Karsten Warholm of Norway retained his men's 400m hurdles world title in a titanic contest at Doha's Khalifa Stadium ©Getty Images

Karsten Warholm of Norway won one of the most keenly anticipated contests of the International Association of Athletics Federations World Championships here as he held off his two huge rivals, Rai Benjamin of the United States and home athlete Abderrahman Samba, to retain his 400 metres hurdles title.

It was the sixth final on a night of dramatic action that had earlier seen Muktar Edris defy the rising 19-year-olds - fellow Ethiopian Selemon Barega and Norway’s Jakob Ingebrigtsen - to retain his 5,000m title.

The women’s high jump title was retained also as Mariya Lasitskene produced a first-time clearance of 2.04 metres, although nobody predicted how strongly she would be challenged by Ukraine’s Yaroslava Mahuchikh, who also cleared 2.04m on her third attempt to secure the silver medal in a world under-20 record.

For Warholm, who lost numerous times to the new rising force of Samba last season,  this was a sweet response as he produced another of his characteristic bold performances to take a grip on the race by the halfway point which he refused to relinquish all the way to the line as he finished in 47.42sec ahead of the hugely talented Benjamin, who clocked 47.66.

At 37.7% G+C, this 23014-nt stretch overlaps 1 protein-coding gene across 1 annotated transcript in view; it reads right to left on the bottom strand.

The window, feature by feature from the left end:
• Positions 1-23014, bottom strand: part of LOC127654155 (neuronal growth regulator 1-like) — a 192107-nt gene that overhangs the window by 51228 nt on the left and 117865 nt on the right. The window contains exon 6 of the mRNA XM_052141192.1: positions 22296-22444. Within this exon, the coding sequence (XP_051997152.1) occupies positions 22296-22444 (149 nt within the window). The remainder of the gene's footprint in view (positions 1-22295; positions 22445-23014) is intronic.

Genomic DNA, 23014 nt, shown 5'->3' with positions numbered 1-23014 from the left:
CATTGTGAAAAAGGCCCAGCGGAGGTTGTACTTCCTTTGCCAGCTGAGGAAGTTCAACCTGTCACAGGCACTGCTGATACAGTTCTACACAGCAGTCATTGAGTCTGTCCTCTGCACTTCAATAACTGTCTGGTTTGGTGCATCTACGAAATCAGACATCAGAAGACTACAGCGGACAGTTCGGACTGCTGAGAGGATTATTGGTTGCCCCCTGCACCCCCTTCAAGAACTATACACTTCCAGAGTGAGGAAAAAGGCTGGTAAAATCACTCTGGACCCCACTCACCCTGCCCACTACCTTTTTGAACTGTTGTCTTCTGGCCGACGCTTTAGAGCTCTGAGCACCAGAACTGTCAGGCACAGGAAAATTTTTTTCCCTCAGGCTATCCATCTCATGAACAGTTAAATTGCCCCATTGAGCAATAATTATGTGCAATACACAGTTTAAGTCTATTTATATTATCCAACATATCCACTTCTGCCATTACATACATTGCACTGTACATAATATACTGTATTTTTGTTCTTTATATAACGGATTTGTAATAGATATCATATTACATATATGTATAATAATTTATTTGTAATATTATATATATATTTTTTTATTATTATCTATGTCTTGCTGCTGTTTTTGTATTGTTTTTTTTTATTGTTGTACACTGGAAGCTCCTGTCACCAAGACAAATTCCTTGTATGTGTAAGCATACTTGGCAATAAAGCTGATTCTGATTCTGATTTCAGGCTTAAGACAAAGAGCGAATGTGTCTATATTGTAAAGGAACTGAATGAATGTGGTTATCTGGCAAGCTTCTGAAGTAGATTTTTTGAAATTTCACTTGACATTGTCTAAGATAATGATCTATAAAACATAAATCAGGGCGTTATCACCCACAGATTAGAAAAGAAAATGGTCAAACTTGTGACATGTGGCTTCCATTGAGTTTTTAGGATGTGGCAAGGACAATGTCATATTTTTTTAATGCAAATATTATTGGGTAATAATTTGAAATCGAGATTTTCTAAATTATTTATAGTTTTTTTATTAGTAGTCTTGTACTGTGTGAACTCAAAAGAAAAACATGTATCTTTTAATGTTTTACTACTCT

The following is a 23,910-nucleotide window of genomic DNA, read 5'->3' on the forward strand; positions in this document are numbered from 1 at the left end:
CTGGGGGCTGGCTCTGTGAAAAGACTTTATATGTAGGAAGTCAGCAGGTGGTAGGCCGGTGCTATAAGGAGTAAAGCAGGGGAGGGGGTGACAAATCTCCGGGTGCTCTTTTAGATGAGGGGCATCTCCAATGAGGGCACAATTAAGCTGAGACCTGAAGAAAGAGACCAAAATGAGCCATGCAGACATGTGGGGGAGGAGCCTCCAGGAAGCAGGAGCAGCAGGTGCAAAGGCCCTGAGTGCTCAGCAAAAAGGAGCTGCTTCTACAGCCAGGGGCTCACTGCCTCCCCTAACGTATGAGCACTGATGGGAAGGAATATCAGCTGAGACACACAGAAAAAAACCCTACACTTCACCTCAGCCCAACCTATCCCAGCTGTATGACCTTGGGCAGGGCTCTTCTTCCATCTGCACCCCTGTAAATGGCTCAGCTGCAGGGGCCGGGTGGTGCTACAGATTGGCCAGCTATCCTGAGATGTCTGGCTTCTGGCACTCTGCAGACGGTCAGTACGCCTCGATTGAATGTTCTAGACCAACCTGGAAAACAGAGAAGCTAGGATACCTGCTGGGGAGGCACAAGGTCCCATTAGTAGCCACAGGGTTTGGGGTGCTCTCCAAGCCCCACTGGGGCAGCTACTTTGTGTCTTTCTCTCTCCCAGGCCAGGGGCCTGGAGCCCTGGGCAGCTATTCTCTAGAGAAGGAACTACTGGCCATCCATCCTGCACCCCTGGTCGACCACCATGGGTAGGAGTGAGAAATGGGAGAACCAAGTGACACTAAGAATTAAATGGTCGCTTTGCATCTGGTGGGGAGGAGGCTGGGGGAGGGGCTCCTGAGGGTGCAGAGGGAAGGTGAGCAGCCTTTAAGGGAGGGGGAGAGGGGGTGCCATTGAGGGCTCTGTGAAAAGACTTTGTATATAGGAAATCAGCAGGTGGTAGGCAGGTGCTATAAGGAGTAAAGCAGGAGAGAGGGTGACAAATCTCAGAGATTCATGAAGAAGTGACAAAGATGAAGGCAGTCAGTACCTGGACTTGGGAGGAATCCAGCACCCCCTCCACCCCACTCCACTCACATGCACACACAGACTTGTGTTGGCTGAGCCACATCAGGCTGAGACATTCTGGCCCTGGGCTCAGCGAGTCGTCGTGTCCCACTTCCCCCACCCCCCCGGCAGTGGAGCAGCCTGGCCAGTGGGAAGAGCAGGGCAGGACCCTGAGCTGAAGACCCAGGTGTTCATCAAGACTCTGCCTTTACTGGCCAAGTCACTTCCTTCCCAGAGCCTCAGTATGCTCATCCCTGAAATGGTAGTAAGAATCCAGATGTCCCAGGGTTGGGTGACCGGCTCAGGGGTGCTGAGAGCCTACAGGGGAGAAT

Samba, whose season has been interrupted by injury, took the bronze medal in 48.03.

The champion had given notice of his intent earlier in the month by winning the IAAF Diamond League title in 46.92, the fastest time ever run behind the world record of 46.78 with which Kevin Young of the United States secured the 1992 Olympic title.

Benjamin also followed him home on that occasion, joining Samba as the joint third-fastet of all time as he recorded 46.98.

"It’s easy to say afterwards that this was going to happen but I wasn’t too sure, to be honest," Warholm said.

"This was a very hard race.

"I had a pain in my chest.

"I thought I was going to die, but here I am, world champion."

Mariya Lasitskene fully enjoyed retaining her women's high jump world title after an unexpectedly strong challenge from Ukraine's 18-year-old Yaroslava Mahuchikh, who also cleared 2.04m ©Getty Images
Mariya Lasitskene fully enjoyed retaining her women's high jump world title after an unexpectedly strong challenge from Ukraine's 18-year-old Yaroslava Mahuchikh, who also cleared 2.04m ©Getty Images

Roared on by a bank of flag-waving Ethiopian fans at the start of the back straight, Edris held off his younger rival in a final sprint to win in a season’s best of 12min 58.85sec, with Barega clocking 12:59.70.

Ingebrigtsen, the European champion, had tracked a group of African leaders before going to the front himself as they reached the back straight for the last time, checking back over his shoulder twice as he did so.

The chase was on, all the way round the final bend, but in the end the task proved too much for the bold Norwegian, who saw four men come past him before diving headlong over the line in 13:02.93.

Bronze went to Canada’s Mohammed Ahmed in 13:01.11, with Ethiopia just missing a clean sweep as Telahun Bekele finished fourth in 13:02.29.